Every single person in this country, no matter where they live, has the right to feel safe in their own home. Alongside the risk it posed, ACM cladding placed an enormous psychological and emotional burden on residents of high-rise buildings, each wondering whether their home would be next. It is right that we act to remove this danger.

In addition to the removal of ACM cladding, the Home Office has also provided £30 million of additional funding for fire and rescue services. Some £20 million of this is to allow them to increase their capacity and capability, while £10 million has been allocated specifically to the National Fire Chiefs Council—to strengthen its protection activity—and to the building risk review programme, which will ensure that all high-rise residential buildings in England are inspected or reviewed by December 2021. A further £10 million has been made available via a protection uplift fund so that fire and rescue services can increase their focus on other high-risk categories of buildings, and £10 million has been provided to build the NFCC’s central capability and ensure that it can implement the lessons from the Grenfell tragedy in local services contained in the phase 1 inquiry.

The Queen’s Speech committed the Government to bringing forward two Bills on fire and building safety. The first is this short, technical Fire Safety Bill, which will amend the Regulatory Reform (Fire Safety) Order 2005. The second, the building safety Bill, will later be led by me in this House, and was published in draft for pre-legislative scrutiny on 20 July. The draft building safety Bill proposes to put in place an enhanced safety framework for high-rise residential buildings, taking forward the recommendations from Dame Judith’s review. It will bring about a fundamental change in both the regulatory framework and industry culture, creating a more accountable system.

The proposed Bill will put in place an enhanced safety framework for higher-risk buildings, taking forward the recommendations from Dame Judith’s review. This framework will include a new regulator, clearer accountability and duties for duty holders. The Bill will also ensure that the residents of high-rise buildings have a stronger voice, alongside giving them better access to safety information about their building, clarifying their rights and providing recourse to raise safety concerns directly to the building safety regulator. The pre-legislative scrutiny for that Bill is currently under way. I am determined that we will bring forward as soon as possible after that process concludes a Bill that reflects views and expertise from across this House and expert advice from beyond.

At present, there are differing interpretations of the existing fire safety order on whether the external walls and, to a lesser extent, the individual flat entrance doors fall within the scope of the order. This ambiguity is leading to inconsistency in operational practice. This is unhelpful at best; at worst, it means that the full identification and management of fire safety risks is compromised, which could put the lives of residents at risk.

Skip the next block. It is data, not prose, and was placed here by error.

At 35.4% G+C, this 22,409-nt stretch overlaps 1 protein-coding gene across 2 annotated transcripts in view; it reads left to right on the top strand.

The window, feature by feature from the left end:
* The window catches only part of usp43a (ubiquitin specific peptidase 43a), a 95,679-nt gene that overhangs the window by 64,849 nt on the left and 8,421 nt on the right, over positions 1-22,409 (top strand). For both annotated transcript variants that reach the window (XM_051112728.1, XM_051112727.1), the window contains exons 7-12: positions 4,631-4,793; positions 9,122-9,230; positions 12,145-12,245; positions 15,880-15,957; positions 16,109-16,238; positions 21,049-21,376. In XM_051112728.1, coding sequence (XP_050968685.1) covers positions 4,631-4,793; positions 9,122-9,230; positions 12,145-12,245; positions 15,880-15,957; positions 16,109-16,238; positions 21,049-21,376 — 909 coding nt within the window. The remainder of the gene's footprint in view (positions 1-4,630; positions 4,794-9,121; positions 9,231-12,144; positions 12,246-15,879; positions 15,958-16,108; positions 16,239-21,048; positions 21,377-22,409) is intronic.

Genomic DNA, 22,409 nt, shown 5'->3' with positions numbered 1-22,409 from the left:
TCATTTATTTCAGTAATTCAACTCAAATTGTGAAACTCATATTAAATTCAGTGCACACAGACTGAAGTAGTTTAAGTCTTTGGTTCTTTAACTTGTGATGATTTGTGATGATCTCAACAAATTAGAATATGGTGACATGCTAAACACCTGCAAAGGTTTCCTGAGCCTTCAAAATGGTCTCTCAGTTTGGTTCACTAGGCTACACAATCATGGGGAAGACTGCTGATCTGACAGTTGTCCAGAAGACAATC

This Fire Safety Bill clarifies that the fire safety order does apply to the structure, external walls—including cladding and balconies—and individual flat entrance doors in multi-occupied residential buildings. This clarification will also ensure that fire and rescue services can confidently take enforcement action and hold building owners or managers to account if they are not compliant with their duties under the FSO. Clarifying the scope of the fire safety order through this Bill will also pave the way for the Government to bring forward subsequent secondary legislation to deliver on the Grenfell recommendations. I will return to this later.

I wish to clarify a couple of detailed points about Clause 1 before I explain Clauses 2 and 3. First, Members in the other place and industry representatives have raised as an issue the express inclusion of “structure” in the Bill. The concern is that this term will mean that structural assessments should more routinely be carried out as part of fire-risk assessments. I assure noble Lords that that is not the case. The intention, as set out in guidance, is that this should be a visual inspection of the construction and layout of the building on the basis that it will have been built to resist early structural collapse in the event of a fire.

As such, although dependent on the circumstances in any particular case, intrusive surveys of buildings are likely to be required rarely and only on the basis that the fire risk assessor has serious concerns about the risks that the structure of the building could pose. Otherwise, non-intrusive surveys should normally be carried out. This will be set out in a fact sheet that we will publish and will be reflected in the industry-recognised guidance.

Secondly, some fire and rescue services have also asked for clarification on what is meant by “common parts” in the Fire Safety Bill. The fire safety order applies to all premises and to all parts of premises unless they are expressly excluded by Article 6. One such exclusion is for “domestic premises”, for which the definition includes parts of the domestic premises that are

“not used in common by the occupants of more than one such dwelling”.

This has led to some confusion about which parts of the overall building are covered by the order. I can clarify that walls and structure are expressly within the scope of the FSO, and that “common parts” applies whether they are “used” by residents or not. An example of a common part that could be routinely used by residents might be a communal area that is immediately outside flat entrance doors. An example of a common part not frequently accessed by residents could be a boiler room.